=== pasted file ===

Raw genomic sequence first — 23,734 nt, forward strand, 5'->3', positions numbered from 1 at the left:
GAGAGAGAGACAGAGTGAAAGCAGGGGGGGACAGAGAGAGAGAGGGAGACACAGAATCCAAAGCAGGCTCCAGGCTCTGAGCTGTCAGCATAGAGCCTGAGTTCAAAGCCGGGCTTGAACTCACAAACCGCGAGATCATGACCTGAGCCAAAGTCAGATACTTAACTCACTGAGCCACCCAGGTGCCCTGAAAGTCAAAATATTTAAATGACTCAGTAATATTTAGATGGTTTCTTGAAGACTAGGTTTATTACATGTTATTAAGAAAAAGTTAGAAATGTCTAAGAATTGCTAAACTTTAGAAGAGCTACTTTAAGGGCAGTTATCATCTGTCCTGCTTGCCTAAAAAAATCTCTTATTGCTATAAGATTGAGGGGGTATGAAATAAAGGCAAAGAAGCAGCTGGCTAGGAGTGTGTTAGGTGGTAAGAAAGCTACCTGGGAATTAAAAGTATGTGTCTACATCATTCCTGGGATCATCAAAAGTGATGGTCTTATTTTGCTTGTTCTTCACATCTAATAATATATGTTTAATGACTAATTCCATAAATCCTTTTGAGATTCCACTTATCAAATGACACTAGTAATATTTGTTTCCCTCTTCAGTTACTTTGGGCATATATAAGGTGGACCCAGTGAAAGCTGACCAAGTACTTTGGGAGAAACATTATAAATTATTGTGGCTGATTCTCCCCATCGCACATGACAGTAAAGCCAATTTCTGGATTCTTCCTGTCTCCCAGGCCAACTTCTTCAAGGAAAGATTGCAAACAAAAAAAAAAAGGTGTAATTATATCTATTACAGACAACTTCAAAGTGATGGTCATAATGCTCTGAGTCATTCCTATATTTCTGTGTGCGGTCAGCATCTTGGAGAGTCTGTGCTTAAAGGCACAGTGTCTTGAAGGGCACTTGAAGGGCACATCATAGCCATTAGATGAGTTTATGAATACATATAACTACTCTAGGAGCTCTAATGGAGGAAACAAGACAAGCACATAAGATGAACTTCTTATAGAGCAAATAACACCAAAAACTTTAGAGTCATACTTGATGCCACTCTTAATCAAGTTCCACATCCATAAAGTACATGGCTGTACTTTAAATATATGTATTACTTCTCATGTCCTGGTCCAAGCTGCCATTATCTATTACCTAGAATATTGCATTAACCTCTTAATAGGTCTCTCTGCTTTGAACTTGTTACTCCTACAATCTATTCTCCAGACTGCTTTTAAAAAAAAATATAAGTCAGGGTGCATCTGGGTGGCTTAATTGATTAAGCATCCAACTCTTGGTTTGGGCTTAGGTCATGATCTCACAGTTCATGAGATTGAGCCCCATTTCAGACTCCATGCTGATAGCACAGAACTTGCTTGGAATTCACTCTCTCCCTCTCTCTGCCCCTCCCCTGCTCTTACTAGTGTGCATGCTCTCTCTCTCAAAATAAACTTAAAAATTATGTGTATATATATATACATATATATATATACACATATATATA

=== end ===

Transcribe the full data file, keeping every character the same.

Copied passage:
Raw genomic sequence first — 23,734 nt, forward strand, 5'->3', positions numbered from 1 at the left:
GAGAGAGAGACAGAGTGAAAGCAGGGGGGGACAGAGAGAGAGAGGGAGACACAGAATCCAAAGCAGGCTCCAGGCTCTGAGCTGTCAGCATAGAGCCTGAGTTCAAAGCCGGGCTTGAACTCACAAACCGCGAGATCATGACCTGAGCCAAAGTCAGATACTTAACTCACTGAGCCACCCAGGTGCCCTGAAAGTCAAAATATTTAAATGACTCAGTAATATTTAGATGGTTTCTTGAAGACTAGGTTTATTACATGTTATTAAGAAAAAGTTAGAAATGTCTAAGAATTGCTAAACTTTAGAAGAGCTACTTTAAGGGCAGTTATCATCTGTCCTGCTTGCCTAAAAAAATCTCTTATTGCTATAAGATTGAGGGGGTATGAAATAAAGGCAAAGAAGCAGCTGGCTAGGAGTGTGTTAGGTGGTAAGAAAGCTACCTGGGAATTAAAAGTATGTGTCTACATCATTCCTGGGATCATCAAAAGTGATGGTCTTATTTTGCTTGTTCTTCACATCTAATAATATATGTTTAATGACTAATTCCATAAATCCTTTTGAGATTCCACTTATCAAATGACACTAGTAATATTTGTTTCCCTCTTCAGTTACTTTGGGCATATATAAGGTGGACCCAGTGAAAGCTGACCAAGTACTTTGGGAGAAACATTATAAATTATTGTGGCTGATTCTCCCCATCGCACATGACAGTAAAGCCAATTTCTGGATTCTTCCTGTCTCCCAGGCCAACTTCTTCAAGGAAAGATTGCAAACAAAAAAAAAAAGGTGTAATTATATCTATTACAGACAACTTCAAAGTGATGGTCATAATGCTCTGAGTCATTCCTATATTTCTGTGTGCGGTCAGCATCTTGGAGAGTCTGTGCTTAAAGGCACAGTGTCTTGAAGGGCACTTGAAGGGCACATCATAGCCATTAGATGAGTTTATGAATACATATAACTACTCTAGGAGCTCTAATGGAGGAAACAAGACAAGCACATAAGATGAACTTCTTATAGAGCAAATAACACCAAAAACTTTAGAGTCATACTTGATGCCACTCTTAATCAAGTTCCACATCCATAAAGTACATGGCTGTACTTTAAATATATGTATTACTTCTCATGTCCTGGTCCAAGCTGCCATTATCTATTACCTAGAATATTGCATTAACCTCTTAATAGGTCTCTCTGCTTTGAACTTGTTACTCCTACAATCTATTCTCCAGACTGCTTTTAAAAAAAAATATAAGTCAGGGTGCATCTGGGTGGCTTAATTGATTAAGCATCCAACTCTTGGTTTGGGCTTAGGTCATGATCTCACAGTTCATGAGATTGAGCCCCATTTCAGACTCCATGCTGATAGCACAGAACTTGCTTGGAATTCACTCTCTCCCTCTCTCTGCCCCTCCCCTGCTCTTACTAGTGTGCATGCTCTCTCTCTCAAAATAAACTTAAAAATTATGTGTATATATATATACATATATATATATACACATATATATA